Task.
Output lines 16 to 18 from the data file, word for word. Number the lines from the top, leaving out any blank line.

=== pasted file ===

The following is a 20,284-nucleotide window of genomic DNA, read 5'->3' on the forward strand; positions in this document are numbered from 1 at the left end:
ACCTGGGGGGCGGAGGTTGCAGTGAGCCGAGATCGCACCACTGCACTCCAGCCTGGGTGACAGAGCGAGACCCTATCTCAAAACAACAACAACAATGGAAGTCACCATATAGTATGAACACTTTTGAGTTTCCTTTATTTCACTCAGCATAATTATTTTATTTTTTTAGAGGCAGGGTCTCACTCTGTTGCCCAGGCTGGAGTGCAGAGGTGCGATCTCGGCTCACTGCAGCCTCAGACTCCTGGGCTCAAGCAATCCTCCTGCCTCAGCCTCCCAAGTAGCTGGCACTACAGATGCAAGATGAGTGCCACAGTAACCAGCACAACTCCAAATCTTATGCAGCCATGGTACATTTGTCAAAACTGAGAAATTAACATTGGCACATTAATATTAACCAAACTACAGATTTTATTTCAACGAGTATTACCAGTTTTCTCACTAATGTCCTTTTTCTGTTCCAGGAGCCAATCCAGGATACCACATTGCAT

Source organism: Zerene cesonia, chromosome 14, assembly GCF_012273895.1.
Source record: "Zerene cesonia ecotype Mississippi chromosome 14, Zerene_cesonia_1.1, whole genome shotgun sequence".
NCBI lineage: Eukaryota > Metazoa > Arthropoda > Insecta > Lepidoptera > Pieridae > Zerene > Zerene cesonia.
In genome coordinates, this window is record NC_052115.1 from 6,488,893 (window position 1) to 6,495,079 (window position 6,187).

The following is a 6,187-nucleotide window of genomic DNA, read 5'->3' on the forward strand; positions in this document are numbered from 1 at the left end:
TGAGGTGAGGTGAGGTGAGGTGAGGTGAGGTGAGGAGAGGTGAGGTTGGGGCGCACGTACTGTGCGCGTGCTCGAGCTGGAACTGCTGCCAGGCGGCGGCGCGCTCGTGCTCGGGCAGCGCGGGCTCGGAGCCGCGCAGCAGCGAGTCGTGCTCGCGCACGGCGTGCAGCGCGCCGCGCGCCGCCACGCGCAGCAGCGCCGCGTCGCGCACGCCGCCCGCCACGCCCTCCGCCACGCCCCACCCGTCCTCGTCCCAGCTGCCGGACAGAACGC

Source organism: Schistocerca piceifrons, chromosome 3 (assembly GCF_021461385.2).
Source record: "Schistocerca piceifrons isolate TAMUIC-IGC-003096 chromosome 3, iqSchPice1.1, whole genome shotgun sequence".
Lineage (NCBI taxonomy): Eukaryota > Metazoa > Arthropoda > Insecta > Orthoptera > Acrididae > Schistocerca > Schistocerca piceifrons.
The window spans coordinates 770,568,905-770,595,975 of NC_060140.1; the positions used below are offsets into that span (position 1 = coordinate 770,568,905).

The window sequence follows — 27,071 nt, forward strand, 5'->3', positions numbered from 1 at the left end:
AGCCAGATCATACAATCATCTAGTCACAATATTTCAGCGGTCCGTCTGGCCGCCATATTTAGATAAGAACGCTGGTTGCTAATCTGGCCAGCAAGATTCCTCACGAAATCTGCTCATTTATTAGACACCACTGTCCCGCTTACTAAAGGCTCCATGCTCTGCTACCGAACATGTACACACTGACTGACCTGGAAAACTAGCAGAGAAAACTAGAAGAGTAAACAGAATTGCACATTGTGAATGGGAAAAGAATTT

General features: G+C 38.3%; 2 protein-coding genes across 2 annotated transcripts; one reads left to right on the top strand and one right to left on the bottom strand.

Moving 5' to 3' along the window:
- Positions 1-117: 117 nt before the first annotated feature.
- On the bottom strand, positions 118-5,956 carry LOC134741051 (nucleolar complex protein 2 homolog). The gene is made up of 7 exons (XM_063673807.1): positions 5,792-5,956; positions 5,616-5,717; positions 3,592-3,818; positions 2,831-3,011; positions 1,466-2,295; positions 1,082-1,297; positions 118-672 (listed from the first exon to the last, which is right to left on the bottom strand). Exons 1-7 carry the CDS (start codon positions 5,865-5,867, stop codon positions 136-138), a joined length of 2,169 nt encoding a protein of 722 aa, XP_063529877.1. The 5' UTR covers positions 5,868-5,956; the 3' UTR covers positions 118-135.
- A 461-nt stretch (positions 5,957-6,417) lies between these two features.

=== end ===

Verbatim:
Moving 5' to 3' along the window:
- Positions 1-117: 117 nt before the first annotated feature.
- On the bottom strand, positions 118-5,956 carry LOC134741051 (nucleolar complex protein 2 homolog). The gene is made up of 7 exons (XM_063673807.1): positions 5,792-5,956; positions 5,616-5,717; positions 3,592-3,818; positions 2,831-3,011; positions 1,466-2,295; positions 1,082-1,297; positions 118-672 (listed from the first exon to the last, which is right to left on the bottom strand). Exons 1-7 carry the CDS (start codon positions 5,865-5,867, stop codon positions 136-138), a joined length of 2,169 nt encoding a protein of 722 aa, XP_063529877.1. The 5' UTR covers positions 5,868-5,956; the 3' UTR covers positions 118-135.